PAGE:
One of our absolute favorite features on this bag is right here on the side: the water bottle pocket. Why do we like it so much? Let us count the ways. Staying hydrated is important whether you’re traveling or just bouncing around in your everyday life, so water bottle pockets are absolutely necessary for some of us here at Pack Hacker. The bottle pocket on the Knack Medium Expandable Pack Series 2 is stealthy and stays close to the bag even when filled. It also zips closed, completely hiding it out of view. We used an Avana Ashbury 18oz water bottle with this bag and it fit inside perfectly without sticking out at all. Of course, this comes with the caveat of it eating slightly into the main compartment. Speaking of which, it’s time to open this baby up and see what’s going on inside.
Inside The Pack
Okay, there’s a lot going on inside of this bag. Don’t worry we’ll take it slow from front to back, starting with the front pocket. This pocket has enough space for pretty much any and every small item you can think of. There are at least six pen slots, four slightly bigger slots, two bigger pockets, a felt-lined sunglass pocket, and zippered mesh pocket. Oh, and a key clip. We think we got ‘em all.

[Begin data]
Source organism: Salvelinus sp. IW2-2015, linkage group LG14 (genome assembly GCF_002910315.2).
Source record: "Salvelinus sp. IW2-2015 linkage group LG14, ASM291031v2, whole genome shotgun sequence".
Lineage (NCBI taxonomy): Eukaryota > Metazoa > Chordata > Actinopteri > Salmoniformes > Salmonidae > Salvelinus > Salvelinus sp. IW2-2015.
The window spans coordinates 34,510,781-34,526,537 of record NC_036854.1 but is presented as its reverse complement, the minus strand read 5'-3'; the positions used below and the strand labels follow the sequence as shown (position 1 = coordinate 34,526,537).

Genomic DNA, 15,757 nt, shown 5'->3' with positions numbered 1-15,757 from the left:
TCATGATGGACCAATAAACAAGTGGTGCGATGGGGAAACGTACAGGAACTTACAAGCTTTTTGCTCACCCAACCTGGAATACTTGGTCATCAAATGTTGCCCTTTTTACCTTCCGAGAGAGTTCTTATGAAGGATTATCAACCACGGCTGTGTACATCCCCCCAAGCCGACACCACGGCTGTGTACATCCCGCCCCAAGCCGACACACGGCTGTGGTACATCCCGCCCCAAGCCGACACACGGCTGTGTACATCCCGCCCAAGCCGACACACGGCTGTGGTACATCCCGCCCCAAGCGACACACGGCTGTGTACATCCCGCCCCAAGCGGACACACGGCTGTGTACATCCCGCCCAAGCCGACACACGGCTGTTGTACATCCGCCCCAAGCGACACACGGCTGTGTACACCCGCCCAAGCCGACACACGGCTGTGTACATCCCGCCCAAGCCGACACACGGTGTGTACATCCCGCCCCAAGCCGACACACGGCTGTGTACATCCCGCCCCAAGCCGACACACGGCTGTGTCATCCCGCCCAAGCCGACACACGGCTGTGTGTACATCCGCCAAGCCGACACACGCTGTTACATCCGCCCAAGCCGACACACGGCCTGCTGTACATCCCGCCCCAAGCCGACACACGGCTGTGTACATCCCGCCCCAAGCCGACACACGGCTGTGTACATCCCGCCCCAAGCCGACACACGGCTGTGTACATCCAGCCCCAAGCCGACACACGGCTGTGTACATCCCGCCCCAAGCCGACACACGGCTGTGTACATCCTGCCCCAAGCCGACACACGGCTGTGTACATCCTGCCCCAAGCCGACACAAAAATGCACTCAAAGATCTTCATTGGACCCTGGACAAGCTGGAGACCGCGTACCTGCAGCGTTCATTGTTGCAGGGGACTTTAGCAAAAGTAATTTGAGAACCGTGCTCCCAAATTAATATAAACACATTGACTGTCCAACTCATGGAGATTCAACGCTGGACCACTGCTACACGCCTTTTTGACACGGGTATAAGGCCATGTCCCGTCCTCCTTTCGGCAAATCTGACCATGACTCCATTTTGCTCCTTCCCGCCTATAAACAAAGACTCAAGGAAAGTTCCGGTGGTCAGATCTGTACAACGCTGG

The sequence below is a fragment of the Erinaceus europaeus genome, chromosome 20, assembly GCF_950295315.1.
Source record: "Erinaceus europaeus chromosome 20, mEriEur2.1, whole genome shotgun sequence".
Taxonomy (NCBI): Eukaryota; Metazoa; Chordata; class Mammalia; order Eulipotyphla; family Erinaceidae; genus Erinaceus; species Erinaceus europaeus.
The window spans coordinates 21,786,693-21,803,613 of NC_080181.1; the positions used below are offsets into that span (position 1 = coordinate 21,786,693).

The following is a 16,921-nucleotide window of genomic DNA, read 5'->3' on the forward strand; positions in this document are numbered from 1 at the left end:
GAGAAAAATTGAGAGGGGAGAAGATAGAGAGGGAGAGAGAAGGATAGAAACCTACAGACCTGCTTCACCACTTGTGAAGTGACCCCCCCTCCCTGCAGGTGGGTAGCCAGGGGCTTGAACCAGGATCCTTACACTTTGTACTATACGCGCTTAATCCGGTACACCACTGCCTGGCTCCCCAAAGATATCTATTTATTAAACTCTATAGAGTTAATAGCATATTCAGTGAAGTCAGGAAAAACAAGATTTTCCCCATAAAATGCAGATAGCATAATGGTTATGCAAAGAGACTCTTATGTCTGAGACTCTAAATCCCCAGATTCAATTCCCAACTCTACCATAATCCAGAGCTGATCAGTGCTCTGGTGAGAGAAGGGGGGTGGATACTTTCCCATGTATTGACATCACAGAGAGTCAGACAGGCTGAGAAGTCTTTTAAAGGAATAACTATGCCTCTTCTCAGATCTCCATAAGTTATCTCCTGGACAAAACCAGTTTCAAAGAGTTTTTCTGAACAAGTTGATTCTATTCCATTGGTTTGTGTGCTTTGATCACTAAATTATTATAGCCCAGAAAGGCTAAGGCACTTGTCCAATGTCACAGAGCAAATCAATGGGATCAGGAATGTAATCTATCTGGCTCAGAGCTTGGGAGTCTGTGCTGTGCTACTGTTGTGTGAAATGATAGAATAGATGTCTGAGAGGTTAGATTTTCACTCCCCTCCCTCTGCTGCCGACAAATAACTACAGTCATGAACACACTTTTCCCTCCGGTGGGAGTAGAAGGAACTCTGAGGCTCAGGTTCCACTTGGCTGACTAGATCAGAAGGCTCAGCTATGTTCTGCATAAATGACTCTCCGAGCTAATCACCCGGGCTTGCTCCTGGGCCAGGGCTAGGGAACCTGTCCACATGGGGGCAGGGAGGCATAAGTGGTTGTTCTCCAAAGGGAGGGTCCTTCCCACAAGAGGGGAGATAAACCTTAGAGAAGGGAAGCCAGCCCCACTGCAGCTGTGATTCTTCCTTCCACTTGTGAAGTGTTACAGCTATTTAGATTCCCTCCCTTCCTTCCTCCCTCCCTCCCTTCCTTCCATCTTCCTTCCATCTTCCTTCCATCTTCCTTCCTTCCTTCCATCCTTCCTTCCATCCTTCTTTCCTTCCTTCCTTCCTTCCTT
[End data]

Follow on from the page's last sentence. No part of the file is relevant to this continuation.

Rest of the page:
Some of the smaller pockets are so small, however, that we’re honestly not sure what you’d even put in them. Maybe a few coins or sticks of gum. We’re also not sure what kind of person needs to carry six pens, but hey, do your thing. There are technically seven of them, but one is so close to the zipper that it gets cut off. A pen still fits, but it’s a tight squeeze. If you have a ton of small items to carry, the level of organization in the front pocket could be a great thing. We wound up using mostly the zippered mesh pockets for snacks, carrying a few pens, and putting small bits and bobs in the other large pocket near the bottom.